What is most fascinating to me in this analogy though, is realizing that not all languages are playing the same game, for the forms and functions of language are established by conventions (and quite often, our way of thinking is ‘unconventional’ in another linguistic context).  Whereas the pawns set the landscape of the battlefield, the knights are then able to counter and flank while the bishops, queen, and rooks unleash deadly arrows from safe vantage points.  A good chess player knows how to attack and pressure effectively so that her opponent will defeat himself.

I suppose this brings up a potential weakness in the analogy.  While it serves many uses, I have made no mention of de Sausseure’s distinction between synchronic and diachronic ways of viewing linguistics, the purpose of chess is clearly to win.  Whatever sacrifices and calculated moves one must make to attain this goal, one is justified in doing so to achieve the win.  But the goal of language is, in most cases, not to win a battle on an even playing field.  Like a game, if one does not play according to convention, i.e. misuses the available forms, he will not achieve his aims.  But in language, the goal is mutual.  One cannot ‘communicate’without the other playing at an adequate level.

Further, language is always shifting so long as the language is ‘alive’ (i.e. so long as there are communicators).  While certain conventions are more strongly enforced than others (as some are more central to the cultural viewpoint expressed by the linguistic system), we can certainly see that the rules are in a state of flux.  ‘Google’ is now a verb, for instance.  When was that vote?  If one insists on playing the language game as it existed at one particular point in time, she will be able to communicate with fewer and fewer people as time progresses.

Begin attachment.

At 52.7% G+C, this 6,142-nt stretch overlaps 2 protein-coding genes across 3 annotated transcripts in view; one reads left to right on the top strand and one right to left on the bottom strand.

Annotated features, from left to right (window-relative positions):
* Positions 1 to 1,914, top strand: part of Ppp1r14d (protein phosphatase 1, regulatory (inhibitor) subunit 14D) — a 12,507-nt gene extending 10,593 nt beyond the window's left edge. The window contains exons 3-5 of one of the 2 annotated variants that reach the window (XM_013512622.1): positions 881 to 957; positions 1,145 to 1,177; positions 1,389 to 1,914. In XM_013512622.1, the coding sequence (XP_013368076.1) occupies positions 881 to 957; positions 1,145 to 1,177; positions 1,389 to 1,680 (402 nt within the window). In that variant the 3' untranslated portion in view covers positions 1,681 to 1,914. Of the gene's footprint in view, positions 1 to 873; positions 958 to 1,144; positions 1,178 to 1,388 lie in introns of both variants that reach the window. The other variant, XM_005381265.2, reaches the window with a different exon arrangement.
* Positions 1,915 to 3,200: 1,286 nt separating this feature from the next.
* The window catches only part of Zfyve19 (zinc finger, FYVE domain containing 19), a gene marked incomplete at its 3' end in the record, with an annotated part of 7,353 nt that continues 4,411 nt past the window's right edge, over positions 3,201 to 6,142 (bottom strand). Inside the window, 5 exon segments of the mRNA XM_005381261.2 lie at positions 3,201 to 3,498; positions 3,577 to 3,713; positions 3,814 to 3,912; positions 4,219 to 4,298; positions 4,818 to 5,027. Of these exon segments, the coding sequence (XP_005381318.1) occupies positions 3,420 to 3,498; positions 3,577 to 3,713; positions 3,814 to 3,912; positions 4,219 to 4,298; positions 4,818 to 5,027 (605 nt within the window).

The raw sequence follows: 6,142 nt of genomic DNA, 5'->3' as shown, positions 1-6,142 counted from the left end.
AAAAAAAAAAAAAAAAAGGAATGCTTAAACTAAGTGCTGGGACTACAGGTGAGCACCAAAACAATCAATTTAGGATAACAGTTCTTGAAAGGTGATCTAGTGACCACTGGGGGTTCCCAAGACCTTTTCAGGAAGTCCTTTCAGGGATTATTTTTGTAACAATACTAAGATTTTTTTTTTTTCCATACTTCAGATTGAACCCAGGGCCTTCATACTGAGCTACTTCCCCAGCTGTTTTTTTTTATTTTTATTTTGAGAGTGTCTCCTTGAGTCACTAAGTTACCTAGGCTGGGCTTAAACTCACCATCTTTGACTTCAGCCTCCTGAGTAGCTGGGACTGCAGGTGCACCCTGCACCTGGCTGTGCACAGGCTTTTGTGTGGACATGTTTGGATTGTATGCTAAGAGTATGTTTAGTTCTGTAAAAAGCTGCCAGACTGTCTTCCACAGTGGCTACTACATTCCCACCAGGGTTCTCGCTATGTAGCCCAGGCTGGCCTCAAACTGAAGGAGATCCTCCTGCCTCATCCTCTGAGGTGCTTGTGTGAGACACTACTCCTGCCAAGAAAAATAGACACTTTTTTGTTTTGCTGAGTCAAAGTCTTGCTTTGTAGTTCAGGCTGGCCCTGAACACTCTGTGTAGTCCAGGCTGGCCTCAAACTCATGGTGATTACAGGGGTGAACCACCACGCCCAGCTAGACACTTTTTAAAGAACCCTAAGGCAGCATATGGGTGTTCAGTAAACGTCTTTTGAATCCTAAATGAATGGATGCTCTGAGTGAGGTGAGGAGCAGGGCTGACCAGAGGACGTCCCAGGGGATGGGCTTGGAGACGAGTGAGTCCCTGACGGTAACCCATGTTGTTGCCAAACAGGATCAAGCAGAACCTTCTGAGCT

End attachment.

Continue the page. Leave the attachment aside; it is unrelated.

With this awareness of the natural flux in language, we can understand why John Lyons insists that the only way to determine whether one ‘knows’ the language is to find if she “is capable of constructing new utterances which are recognized as normal and can be understood by other speakers of the language. (John Lyons, Introductionto Theoretical Linguistics, 1971, Cambridge: p. 36)”  The measure of fluency, then, is when one can communicate new thoughts in line with conventions independently.  That is, the person who has mastered the language has internalized enough of the forms and functions of the linguistic community that her voice would be recognizable.  Likewise, we measure the mastery of a chess player by the wisdom with which he functions as dictated by the available forms.  But the nature of the chess board is essentially static – if we change the rules it is n’t chess, and mastery is displayed not by independently thinking conventionally but by who you bested and how often.

Advertisements

Misreading Literally, the Best Language Book Ever – I

Paul…Paul, Paul, Paul… I really do n’t think you understand what constitutes an adverb – at least, not on this occasion.  Your description: “In a basic sense, adverbs are words that answer the questions How?, When?, Where?, How much?, Why?, and to What extent? (Yeager, Best Language Book: p. 3)”  Yes, an adverb will usually answer such questions, but the core understanding of adverbs is that they modify verbs or other modifiers (adjectives and other adverbs).  I ‘m honing in on how what they do distinguishes them.